The Task Force has three units: Law enforcement, secret group that meets monthly to discuss criminal investigations; A proviso group, that has examined existing laws and regulations and will suggest changes; and the Sober Home Task Force, made up of sober home operators, treatment providers and the public.

Aronberg said some of the money went to hire a full-time investigator and criminal analyst. Aronberg has also assigned a prosecutor to work exclusively on corruption.

“I think Palm Beach County is going to be a leader in this effort,” Aronberg said. “We are creating a model that others can follow.”

 

 

 

Buzzfeed probe of sober homes cites Post investigation

Corruption in South Florida’s drug treatment industry grabbed headlines on the web on Saturday with an in-depth story by Buzzfeed News – the online news and entertainment giant.Spoon sig

The article chronicled recovering addicts victimized in some of the scams uncovered in the Palm Beach Post’s 8-month investigation. By linking to several Post stories, the Buzzfeed article – “Addicts for Sale” – explained how addicts with insurance are bought and sold by “marketers,” “body brokers” and “junkie hunters” who work for sober homes.

The story focused on Delray Beach, where hundreds of sober homes and outpatient treatment program are the focus of a 2-year-investigation by and FBI task force. Investigators raided two sober homes. However, no charges have been filed.

Besides patient brokering, authorities are investigating insurance fraud resulting from unnecessary urine drug tests and kickbacks paid to addicts, sober home operators, outpatient treatment programs and labs – all who need addict’s urine to continue billing insurance companies.

 

UPDATED: 15 questions addicts should ask to find a safe halfway house

These 15 questions will help you avoid being the victim of insurance fraud and patient brokering in a halfway house.

Picking a sober home: What to ask

More than two dozen sober home operators have been arrested since October 2016 and charged with accepting and paying kickbacks to enroll insured addicts living in sober homes to specific treatment centers. Asking these 15 questions will help you determine if a sober home is doing business legally and offers the best accommodations for recovery. 

1. Are you certified by the Florida Association of Recovery Residences? FARR certifies sober homes that meet 38 standards for recovery, housing, administration, training, finance and good-neighbor practices. Certified homes can be found at farronline.org.

2. Is the residence coed? Experts agree that newly recovered addicts, especially women, are vulnerable. Dating and relationships in early sobriety can take the focus off recovery.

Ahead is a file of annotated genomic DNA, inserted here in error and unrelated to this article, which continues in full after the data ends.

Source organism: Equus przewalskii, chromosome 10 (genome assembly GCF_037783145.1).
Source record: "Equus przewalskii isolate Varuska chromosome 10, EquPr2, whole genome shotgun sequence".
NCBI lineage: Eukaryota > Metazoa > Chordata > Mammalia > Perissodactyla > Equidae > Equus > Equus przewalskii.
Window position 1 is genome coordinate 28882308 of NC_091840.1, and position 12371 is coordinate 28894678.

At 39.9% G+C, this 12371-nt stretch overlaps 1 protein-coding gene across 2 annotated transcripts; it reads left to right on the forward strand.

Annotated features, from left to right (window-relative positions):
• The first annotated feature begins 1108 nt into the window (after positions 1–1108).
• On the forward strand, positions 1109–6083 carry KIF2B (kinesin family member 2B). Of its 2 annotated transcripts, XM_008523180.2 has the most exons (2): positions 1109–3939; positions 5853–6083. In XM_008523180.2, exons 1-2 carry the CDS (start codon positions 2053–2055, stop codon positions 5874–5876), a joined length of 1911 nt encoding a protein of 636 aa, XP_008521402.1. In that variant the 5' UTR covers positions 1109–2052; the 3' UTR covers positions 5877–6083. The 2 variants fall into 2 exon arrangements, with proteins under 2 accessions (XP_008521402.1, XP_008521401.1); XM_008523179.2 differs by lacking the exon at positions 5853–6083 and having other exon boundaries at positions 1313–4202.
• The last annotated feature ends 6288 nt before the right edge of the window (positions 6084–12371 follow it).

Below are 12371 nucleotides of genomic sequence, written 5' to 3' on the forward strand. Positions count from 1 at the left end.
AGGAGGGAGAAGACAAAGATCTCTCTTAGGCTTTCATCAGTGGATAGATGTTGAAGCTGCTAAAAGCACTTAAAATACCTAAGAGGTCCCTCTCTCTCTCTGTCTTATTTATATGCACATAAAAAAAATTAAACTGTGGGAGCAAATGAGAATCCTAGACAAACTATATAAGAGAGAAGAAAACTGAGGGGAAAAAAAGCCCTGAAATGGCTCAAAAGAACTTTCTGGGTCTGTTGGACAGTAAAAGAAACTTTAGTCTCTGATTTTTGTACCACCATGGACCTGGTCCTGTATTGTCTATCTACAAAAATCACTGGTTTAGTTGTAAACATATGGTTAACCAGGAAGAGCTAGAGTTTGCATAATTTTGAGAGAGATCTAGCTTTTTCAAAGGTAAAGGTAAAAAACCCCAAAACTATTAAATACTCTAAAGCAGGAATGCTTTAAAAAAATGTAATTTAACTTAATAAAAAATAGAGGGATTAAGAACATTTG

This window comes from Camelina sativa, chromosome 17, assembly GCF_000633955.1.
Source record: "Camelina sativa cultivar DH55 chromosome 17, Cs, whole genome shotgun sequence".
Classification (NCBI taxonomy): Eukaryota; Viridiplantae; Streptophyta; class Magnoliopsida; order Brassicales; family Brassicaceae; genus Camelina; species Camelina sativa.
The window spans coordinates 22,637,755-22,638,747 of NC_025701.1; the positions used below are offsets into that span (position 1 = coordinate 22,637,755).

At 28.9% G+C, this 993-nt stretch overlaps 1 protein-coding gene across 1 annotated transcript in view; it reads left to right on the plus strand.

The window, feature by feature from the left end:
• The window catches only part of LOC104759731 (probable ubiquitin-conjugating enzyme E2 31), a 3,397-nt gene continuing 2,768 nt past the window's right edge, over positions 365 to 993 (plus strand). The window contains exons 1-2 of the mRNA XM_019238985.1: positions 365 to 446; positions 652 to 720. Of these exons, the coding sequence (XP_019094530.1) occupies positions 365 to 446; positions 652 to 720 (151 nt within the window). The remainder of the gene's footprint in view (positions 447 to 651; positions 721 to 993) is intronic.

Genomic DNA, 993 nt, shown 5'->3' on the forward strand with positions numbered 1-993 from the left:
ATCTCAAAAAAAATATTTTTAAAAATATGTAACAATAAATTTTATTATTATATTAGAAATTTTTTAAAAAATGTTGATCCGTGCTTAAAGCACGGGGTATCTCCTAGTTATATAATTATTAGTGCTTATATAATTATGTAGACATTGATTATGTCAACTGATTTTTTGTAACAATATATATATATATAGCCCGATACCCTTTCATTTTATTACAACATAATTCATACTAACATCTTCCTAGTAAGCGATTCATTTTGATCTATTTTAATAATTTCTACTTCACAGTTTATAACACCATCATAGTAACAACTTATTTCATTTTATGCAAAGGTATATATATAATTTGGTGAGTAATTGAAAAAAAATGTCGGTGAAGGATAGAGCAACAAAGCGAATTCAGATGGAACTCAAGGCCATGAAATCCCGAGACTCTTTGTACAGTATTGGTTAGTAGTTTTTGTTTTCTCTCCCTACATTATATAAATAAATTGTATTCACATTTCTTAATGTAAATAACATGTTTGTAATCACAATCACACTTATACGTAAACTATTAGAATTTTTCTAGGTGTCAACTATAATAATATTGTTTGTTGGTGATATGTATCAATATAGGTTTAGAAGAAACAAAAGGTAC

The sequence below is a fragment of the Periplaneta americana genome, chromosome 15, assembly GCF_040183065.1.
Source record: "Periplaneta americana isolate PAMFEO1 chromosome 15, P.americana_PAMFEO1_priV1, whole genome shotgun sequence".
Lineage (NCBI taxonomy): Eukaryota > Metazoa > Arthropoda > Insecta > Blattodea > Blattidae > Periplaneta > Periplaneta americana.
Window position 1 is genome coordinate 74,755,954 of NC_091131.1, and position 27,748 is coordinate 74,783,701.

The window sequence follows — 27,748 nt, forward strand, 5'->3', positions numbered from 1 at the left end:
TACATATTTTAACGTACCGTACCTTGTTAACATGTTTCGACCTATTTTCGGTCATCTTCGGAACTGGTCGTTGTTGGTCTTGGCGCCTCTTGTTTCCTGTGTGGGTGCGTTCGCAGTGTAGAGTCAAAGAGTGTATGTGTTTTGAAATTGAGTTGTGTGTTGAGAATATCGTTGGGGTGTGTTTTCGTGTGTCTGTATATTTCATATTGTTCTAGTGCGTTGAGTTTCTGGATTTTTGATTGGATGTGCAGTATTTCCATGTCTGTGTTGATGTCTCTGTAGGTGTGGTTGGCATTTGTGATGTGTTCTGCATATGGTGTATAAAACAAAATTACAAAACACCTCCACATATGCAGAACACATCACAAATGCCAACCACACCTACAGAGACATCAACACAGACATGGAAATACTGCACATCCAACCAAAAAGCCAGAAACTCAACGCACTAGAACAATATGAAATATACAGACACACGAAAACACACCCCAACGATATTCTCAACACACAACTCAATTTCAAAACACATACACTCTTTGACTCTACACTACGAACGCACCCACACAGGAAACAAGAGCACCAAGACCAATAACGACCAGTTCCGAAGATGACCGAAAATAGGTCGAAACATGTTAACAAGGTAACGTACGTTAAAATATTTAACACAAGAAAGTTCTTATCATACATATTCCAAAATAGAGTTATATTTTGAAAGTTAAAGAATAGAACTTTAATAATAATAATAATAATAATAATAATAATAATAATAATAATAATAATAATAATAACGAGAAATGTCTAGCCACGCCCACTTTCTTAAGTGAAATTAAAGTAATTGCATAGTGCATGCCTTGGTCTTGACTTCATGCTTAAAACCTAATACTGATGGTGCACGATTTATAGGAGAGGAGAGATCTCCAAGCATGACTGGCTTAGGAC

3.What will happen if I relapse? FARR recommends that sober homes devise individual relapse protocols that include contacts and alternative housing arrangements.

4. Have there been any overdoses or deaths? Is staff trained in CPR?

5. How often do you drug test? Are tests random? What kind of tests? How much do they cost?

Here’s how the fraud works

6. Do you bill insurance? Sober homes are not licensed to offer medical care and cannot bill insurance for services, including rent.

7. How much is rent? How is it paid? What is included in rent? What is the refund policy? Are there rules about pocket change and money transfers? Experts warn insured residents to be leery of free rent, gift cards, cellphones, gym memberships and other inducements if linked to attendance at an intensive outpatient program (IOP) or the provision of urine samples.

8. Do you have an ownership interest or receive referral fees from an intensive outpatient program (IOP) or lab? Such kickbacks, often disguised as “case management fees” are illegal under Florida’s patient brokering law. 

9. Have there been any complaints filed against the sober home or its employees, including code violations?

10. How much training, education and clean time do you require of employees, including house managers?

11. Are properties and vehicles that transport clients insured? Are clients allowed to drive vehicles?

12. Are there 12-step meetings on property? Do you provide transportation to meetings? The grocery store? Is there public transportation within walking distance?

13. What are your policies regarding guests and furloughs?

14. What is your cellphone policy?

15. What is the maximum occupancy? How many to a room? How many bathrooms?

Read more of the Post’s coverage of corruption in the drug treatment industry.